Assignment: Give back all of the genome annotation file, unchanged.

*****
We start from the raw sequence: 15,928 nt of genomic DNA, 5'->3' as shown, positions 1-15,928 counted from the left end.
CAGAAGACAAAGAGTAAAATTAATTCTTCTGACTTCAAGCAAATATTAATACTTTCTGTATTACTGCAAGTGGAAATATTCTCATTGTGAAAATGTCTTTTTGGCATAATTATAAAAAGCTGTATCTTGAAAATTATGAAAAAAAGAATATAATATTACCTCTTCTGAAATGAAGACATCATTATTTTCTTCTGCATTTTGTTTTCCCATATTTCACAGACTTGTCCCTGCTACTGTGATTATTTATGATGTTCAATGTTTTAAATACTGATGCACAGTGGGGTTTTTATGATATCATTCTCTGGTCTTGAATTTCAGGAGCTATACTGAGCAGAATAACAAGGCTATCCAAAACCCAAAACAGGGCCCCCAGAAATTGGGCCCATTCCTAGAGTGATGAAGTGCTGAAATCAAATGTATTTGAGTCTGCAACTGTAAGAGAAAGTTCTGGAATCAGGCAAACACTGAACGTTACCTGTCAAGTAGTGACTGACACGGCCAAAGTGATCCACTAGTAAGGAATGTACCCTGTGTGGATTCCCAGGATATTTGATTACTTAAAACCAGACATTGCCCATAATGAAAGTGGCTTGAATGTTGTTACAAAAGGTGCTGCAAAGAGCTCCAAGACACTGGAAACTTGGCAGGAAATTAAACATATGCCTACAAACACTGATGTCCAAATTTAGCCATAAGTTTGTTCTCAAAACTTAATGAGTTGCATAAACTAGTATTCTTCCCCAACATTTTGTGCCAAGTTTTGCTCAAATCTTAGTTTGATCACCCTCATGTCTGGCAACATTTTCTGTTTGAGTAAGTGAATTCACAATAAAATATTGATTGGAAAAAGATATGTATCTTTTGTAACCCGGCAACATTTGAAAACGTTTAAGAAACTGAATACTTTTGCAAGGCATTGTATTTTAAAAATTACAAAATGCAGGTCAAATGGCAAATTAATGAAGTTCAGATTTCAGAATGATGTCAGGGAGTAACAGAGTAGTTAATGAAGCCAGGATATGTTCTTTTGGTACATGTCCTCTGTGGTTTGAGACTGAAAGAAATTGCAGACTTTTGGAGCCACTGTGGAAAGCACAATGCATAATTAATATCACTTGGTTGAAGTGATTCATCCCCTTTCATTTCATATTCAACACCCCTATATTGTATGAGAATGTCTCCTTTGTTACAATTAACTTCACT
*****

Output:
We start from the raw sequence: 15,928 nt of genomic DNA, 5'->3' as shown, positions 1-15,928 counted from the left end.
CAGAAGACAAAGAGTAAAATTAATTCTTCTGACTTCAAGCAAATATTAATACTTTCTGTATTACTGCAAGTGGAAATATTCTCATTGTGAAAATGTCTTTTTGGCATAATTATAAAAAGCTGTATCTTGAAAATTATGAAAAAAAGAATATAATATTACCTCTTCTGAAATGAAGACATCATTATTTTCTTCTGCATTTTGTTTTCCCATATTTCACAGACTTGTCCCTGCTACTGTGATTATTTATGATGTTCAATGTTTTAAATACTGATGCACAGTGGGGTTTTTATGATATCATTCTCTGGTCTTGAATTTCAGGAGCTATACTGAGCAGAATAACAAGGCTATCCAAAACCCAAAACAGGGCCCCCAGAAATTGGGCCCATTCCTAGAGTGATGAAGTGCTGAAATCAAATGTATTTGAGTCTGCAACTGTAAGAGAAAGTTCTGGAATCAGGCAAACACTGAACGTTACCTGTCAAGTAGTGACTGACACGGCCAAAGTGATCCACTAGTAAGGAATGTACCCTGTGTGGATTCCCAGGATATTTGATTACTTAAAACCAGACATTGCCCATAATGAAAGTGGCTTGAATGTTGTTACAAAAGGTGCTGCAAAGAGCTCCAAGACACTGGAAACTTGGCAGGAAATTAAACATATGCCTACAAACACTGATGTCCAAATTTAGCCATAAGTTTGTTCTCAAAACTTAATGAGTTGCATAAACTAGTATTCTTCCCCAACATTTTGTGCCAAGTTTTGCTCAAATCTTAGTTTGATCACCCTCATGTCTGGCAACATTTTCTGTTTGAGTAAGTGAATTCACAATAAAATATTGATTGGAAAAAGATATGTATCTTTTGTAACCCGGCAACATTTGAAAACGTTTAAGAAACTGAATACTTTTGCAAGGCATTGTATTTTAAAAATTACAAAATGCAGGTCAAATGGCAAATTAATGAAGTTCAGATTTCAGAATGATGTCAGGGAGTAACAGAGTAGTTAATGAAGCCAGGATATGTTCTTTTGGTACATGTCCTCTGTGGTTTGAGACTGAAAGAAATTGCAGACTTTTGGAGCCACTGTGGAAAGCACAATGCATAATTAATATCACTTGGTTGAAGTGATTCATCCCCTTTCATTTCATATTCAACACCCCTATATTGTATGAGAATGTCTCCTTTGTTACAATTAACTTCACT